These newspapers were filled with business-related matters. Many were filled with primitive advertisements that merchants and manufacturers wanted to sell to the readers. In the Sept. 15-17, 1701 edition of the London Post, for example, an ad offering the sale of nine “comick and tragick” novels included such spell-binding titles as “Jealousy without a Cause” and “The Cuckold turn’d Confessor.” The books were being sold by the publisher of the paper. The Jan. 1, 1726 issue of The British Gazetteer had an ad for “The Life and Actions of Moll Flanders.” The book was being offered by T. Read, whose printing shop was behind the Sun Tavern on Fleet Street.
Other business matters dominated the early British newspapers. An advertisement in the Jan. 28-31, 1727 London Gazette placed by the law firm of Buckle and Sparrow offered a 200-pounds reward for the apprehension of businessman John Rogers, who had been declared bankrupt but had disappeared. The ad noted, “He hath cheated great Numbers of Persons of very large Sums of Money.” A newspaper called the Grub-street Journal offered this business commentary in its Jan. 28, 1731 edition:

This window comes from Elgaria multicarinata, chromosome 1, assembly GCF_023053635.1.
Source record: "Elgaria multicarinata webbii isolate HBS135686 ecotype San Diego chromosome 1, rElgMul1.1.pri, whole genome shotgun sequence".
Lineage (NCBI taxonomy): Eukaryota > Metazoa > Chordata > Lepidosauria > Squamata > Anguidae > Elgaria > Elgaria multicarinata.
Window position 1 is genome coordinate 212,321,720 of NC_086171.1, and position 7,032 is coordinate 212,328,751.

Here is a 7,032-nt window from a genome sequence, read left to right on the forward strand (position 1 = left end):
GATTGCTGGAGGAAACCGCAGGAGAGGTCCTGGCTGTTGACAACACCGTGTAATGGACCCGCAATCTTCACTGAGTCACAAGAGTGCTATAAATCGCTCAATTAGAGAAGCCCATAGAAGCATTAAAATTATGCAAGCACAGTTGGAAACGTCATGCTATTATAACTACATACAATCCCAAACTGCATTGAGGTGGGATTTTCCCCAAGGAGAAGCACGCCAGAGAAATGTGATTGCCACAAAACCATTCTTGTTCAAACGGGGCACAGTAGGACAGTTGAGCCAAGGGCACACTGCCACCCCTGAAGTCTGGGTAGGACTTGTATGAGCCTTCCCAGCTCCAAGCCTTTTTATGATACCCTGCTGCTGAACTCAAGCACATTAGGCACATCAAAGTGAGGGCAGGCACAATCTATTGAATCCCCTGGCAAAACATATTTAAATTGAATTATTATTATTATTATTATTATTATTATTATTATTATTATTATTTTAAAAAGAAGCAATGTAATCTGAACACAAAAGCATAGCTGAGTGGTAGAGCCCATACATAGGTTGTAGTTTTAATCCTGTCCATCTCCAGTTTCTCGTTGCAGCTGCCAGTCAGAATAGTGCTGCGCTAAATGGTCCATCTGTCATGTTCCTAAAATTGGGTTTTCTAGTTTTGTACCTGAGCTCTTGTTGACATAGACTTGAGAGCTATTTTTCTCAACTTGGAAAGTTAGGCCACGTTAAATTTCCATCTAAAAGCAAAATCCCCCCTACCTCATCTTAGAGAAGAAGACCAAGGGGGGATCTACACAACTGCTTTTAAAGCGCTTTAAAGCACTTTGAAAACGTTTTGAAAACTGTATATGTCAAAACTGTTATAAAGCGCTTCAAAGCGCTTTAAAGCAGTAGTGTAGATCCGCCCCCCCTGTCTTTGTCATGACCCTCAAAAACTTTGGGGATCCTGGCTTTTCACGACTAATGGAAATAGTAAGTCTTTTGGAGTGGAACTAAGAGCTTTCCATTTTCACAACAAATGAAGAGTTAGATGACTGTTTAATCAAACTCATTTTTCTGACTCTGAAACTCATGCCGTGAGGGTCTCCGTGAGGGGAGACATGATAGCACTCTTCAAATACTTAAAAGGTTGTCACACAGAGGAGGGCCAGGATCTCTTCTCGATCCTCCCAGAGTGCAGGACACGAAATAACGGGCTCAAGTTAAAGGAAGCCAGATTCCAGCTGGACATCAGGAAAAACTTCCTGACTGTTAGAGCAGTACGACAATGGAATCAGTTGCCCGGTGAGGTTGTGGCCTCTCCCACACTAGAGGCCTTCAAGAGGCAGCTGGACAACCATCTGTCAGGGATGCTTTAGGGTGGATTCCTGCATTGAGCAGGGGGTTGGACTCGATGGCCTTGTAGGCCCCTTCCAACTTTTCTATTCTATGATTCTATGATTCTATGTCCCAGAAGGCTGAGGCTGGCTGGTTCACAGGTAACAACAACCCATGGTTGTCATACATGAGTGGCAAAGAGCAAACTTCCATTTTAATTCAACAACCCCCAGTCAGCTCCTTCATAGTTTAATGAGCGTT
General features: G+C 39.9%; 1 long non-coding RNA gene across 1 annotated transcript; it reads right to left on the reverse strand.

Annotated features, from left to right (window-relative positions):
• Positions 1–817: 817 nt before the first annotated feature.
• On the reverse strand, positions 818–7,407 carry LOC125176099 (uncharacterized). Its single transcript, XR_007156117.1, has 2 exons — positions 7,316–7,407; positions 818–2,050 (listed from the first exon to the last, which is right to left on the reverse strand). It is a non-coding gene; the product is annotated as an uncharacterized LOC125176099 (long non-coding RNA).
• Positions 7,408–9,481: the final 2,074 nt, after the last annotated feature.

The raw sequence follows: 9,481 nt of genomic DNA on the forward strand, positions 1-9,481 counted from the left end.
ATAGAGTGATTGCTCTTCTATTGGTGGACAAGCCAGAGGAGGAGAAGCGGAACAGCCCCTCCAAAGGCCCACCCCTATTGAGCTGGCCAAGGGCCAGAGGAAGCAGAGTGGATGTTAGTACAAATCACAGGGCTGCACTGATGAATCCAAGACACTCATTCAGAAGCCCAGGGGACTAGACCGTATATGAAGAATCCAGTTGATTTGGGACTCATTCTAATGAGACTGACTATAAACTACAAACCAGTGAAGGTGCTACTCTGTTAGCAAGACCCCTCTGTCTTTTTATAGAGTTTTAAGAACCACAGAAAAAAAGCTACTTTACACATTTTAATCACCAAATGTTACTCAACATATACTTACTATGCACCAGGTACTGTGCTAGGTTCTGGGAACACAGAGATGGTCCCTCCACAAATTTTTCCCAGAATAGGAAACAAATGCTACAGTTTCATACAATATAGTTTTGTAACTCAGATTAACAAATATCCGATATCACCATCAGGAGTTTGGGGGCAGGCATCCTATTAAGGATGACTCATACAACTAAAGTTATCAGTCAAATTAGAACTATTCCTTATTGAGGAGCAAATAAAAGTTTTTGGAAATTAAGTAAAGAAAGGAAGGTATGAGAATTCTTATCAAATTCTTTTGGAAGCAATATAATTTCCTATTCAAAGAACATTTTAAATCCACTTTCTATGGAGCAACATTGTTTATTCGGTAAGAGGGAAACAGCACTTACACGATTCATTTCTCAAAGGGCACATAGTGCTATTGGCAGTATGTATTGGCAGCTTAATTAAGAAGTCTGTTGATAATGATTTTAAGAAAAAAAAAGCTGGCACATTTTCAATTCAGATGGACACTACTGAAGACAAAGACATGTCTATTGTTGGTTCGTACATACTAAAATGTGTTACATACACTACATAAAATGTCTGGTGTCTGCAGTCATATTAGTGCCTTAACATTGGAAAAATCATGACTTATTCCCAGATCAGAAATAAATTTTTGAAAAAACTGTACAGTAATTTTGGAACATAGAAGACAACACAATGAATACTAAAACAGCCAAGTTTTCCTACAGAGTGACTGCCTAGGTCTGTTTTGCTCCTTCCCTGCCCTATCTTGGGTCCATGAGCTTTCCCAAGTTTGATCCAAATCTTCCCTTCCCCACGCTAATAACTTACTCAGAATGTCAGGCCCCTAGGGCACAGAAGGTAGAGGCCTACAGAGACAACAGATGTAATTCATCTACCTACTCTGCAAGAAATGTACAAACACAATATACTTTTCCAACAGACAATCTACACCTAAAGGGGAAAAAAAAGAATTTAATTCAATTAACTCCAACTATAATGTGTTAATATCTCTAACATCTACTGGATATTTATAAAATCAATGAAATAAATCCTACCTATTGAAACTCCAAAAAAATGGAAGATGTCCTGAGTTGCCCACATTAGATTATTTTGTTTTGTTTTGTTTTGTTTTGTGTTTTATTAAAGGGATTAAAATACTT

Great numbers of the wives and children of the coal-pit men are beginning in all the neighbouring towns, by reason their husbands have not their usual work, and are forced to draw coals about for small pay, to prevent starving. We are in great dread of them, for their numbers are very large, and no body will trust them, which makes them desperate. It is said some of the coal owners have agreed not to deliver more coals till Feb. 20, which will not only make them dear, but ruin hundreds more of working men.
This notice, although probably intended for the people who were seeing the beggars, was typical of the type of business news that pervaded most of the London newspapers during its time. Other typical coverage were lists of “fugitives of debt,” people who were unable to pay money that they owed others.